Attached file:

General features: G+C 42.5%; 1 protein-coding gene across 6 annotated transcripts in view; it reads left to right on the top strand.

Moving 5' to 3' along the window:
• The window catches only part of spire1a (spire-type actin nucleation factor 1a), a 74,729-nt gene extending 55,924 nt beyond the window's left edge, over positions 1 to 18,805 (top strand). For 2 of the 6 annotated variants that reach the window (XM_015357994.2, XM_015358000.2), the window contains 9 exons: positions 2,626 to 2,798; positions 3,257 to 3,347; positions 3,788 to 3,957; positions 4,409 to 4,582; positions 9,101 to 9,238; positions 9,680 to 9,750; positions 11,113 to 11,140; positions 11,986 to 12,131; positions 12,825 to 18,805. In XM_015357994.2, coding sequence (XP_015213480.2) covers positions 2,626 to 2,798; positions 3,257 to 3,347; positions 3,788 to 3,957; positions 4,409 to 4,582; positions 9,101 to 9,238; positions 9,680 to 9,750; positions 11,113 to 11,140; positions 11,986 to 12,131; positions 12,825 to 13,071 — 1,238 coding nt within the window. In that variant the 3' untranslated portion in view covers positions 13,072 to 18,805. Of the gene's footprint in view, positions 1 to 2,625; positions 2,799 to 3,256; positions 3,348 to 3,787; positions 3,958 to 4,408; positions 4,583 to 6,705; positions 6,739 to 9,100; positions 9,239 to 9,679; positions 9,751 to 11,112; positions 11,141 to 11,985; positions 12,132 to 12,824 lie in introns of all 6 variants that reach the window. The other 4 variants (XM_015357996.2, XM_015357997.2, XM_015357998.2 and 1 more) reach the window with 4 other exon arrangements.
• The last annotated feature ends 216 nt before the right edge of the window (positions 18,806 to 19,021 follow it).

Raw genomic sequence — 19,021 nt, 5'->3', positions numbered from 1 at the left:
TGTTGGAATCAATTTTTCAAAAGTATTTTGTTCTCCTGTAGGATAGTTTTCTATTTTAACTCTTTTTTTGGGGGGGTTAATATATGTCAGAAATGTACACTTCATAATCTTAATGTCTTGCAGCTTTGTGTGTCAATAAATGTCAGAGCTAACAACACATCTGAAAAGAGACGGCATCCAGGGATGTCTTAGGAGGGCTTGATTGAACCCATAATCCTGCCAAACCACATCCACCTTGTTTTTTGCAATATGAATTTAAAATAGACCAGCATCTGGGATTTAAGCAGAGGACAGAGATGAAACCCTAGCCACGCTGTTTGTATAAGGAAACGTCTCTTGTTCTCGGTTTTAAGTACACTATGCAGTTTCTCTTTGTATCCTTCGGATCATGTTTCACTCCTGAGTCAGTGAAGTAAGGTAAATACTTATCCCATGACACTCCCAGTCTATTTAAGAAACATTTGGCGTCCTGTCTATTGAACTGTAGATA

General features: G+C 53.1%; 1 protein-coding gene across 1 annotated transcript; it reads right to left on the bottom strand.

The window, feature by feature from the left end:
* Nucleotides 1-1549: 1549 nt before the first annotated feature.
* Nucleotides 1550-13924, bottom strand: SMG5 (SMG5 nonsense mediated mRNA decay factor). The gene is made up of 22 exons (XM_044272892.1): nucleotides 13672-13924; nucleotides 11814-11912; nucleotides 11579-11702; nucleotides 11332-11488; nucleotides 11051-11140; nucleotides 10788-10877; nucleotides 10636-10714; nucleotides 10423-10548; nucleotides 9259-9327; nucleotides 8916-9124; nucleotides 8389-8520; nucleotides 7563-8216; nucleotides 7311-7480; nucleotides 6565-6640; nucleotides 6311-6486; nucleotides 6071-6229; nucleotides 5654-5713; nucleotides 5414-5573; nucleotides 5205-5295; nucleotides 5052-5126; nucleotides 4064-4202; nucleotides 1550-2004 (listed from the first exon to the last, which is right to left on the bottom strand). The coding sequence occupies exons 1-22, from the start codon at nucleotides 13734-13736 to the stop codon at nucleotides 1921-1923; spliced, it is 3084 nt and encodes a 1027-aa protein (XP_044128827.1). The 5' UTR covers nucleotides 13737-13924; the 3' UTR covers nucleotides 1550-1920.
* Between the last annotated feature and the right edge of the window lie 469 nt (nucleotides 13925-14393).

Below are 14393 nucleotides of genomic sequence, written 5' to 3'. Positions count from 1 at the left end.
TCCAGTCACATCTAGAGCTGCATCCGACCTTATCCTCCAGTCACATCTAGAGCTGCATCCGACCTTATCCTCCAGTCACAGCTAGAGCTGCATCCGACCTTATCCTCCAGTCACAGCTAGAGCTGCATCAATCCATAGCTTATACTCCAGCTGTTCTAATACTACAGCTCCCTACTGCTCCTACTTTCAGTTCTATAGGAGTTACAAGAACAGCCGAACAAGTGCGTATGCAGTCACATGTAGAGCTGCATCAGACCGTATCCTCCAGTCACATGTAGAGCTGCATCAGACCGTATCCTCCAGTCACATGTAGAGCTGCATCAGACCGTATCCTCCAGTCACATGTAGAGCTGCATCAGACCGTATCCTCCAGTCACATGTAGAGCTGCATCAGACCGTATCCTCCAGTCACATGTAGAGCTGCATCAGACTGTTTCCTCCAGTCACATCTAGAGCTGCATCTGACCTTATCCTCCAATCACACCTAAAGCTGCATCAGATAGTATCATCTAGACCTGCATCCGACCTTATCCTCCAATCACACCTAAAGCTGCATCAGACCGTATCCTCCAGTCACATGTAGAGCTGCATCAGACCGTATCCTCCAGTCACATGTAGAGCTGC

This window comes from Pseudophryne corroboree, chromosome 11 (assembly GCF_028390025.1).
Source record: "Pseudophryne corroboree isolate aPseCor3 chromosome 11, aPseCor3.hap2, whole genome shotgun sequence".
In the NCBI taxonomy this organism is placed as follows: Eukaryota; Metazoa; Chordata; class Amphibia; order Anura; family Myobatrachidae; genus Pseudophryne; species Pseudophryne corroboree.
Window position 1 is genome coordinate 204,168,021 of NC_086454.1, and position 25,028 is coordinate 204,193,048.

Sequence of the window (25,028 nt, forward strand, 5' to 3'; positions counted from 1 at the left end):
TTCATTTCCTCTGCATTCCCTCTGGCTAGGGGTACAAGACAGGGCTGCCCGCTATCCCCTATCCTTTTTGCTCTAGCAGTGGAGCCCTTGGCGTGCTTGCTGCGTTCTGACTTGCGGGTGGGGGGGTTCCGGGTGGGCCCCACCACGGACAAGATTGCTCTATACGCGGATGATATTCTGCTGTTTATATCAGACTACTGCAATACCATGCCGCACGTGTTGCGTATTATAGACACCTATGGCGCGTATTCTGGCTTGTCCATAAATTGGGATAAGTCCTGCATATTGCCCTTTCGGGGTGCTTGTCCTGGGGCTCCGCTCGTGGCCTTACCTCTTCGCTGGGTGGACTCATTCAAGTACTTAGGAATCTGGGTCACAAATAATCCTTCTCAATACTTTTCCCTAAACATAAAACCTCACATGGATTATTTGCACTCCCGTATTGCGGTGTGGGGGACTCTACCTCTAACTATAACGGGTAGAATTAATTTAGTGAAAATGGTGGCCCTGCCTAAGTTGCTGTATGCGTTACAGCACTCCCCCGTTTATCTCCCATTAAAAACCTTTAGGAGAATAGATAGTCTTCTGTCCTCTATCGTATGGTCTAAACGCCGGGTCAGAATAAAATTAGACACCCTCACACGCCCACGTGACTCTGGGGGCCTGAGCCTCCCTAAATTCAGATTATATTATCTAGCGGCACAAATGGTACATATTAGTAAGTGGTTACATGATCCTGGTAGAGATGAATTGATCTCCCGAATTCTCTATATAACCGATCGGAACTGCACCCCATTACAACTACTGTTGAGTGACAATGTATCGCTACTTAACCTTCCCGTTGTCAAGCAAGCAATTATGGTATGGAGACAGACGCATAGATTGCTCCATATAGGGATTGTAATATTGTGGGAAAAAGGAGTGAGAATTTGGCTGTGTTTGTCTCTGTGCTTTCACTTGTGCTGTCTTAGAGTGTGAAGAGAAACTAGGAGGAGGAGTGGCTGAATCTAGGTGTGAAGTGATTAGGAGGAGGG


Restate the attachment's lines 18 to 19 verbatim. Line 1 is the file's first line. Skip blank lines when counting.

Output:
Sequence of the window (25,028 nt, forward strand, 5' to 3'; positions counted from 1 at the left end):
TTCATTTCCTCTGCATTCCCTCTGGCTAGGGGTACAAGACAGGGCTGCCCGCTATCCCCTATCCTTTTTGCTCTAGCAGTGGAGCCCTTGGCGTGCTTGCTGCGTTCTGACTTGCGGGTGGGGGGGTTCCGGGTGGGCCCCACCACGGACAAGATTGCTCTATACGCGGATGATATTCTGCTGTTTATATCAGACTACTGCAATACCATGCCGCACGTGTTGCGTATTATAGACACCTATGGCGCGTATTCTGGCTTGTCCATAAATTGGGATAAGTCCTGCATATTGCCCTTTCGGGGTGCTTGTCCTGGGGCTCCGCTCGTGGCCTTACCTCTTCGCTGGGTGGACTCATTCAAGTACTTAGGAATCTGGGTCACAAATAATCCTTCTCAATACTTTTCCCTAAACATAAAACCTCACATGGATTATTTGCACTCCCGTATTGCGGTGTGGGGGACTCTACCTCTAACTATAACGGGTAGAATTAATTTAGTGAAAATGGTGGCCCTGCCTAAGTTGCTGTATGCGTTACAGCACTCCCCCGTTTATCTCCCATTAAAAACCTTTAGGAGAATAGATAGTCTTCTGTCCTCTATCGTATGGTCTAAACGCCGGGTCAGAATAAAATTAGACACCCTCACACGCCCACGTGACTCTGGGGGCCTGAGCCTCCCTAAATTCAGATTATATTATCTAGCGGCACAAATGGTACATATTAGTAAGTGGTTACATGATCCTGGTAGAGATGAATTGATCTCCCGAATTCTCTATATAACCGATCGGAACTGCACCCCATTACAACTACTGTTGAGTGACAATGTATCGCTACTTAACCTTCCCGTTGTCAAGCAAGCAATTATGGTATGGAGACAGACGCATAGATTGCTCCATATAGGGATTGTAATATTGTGGGAAAAAGGAGTGAGAATTTGGCTGTGTTTGTCTCTGTGCTTTCACTTGTGCTGTCTTAGAGTGTGAAGAGAAACTAGGAGGAGGAGTGGCTGAATCTAGGTGTGAAGTGATTAGGAGGAGGG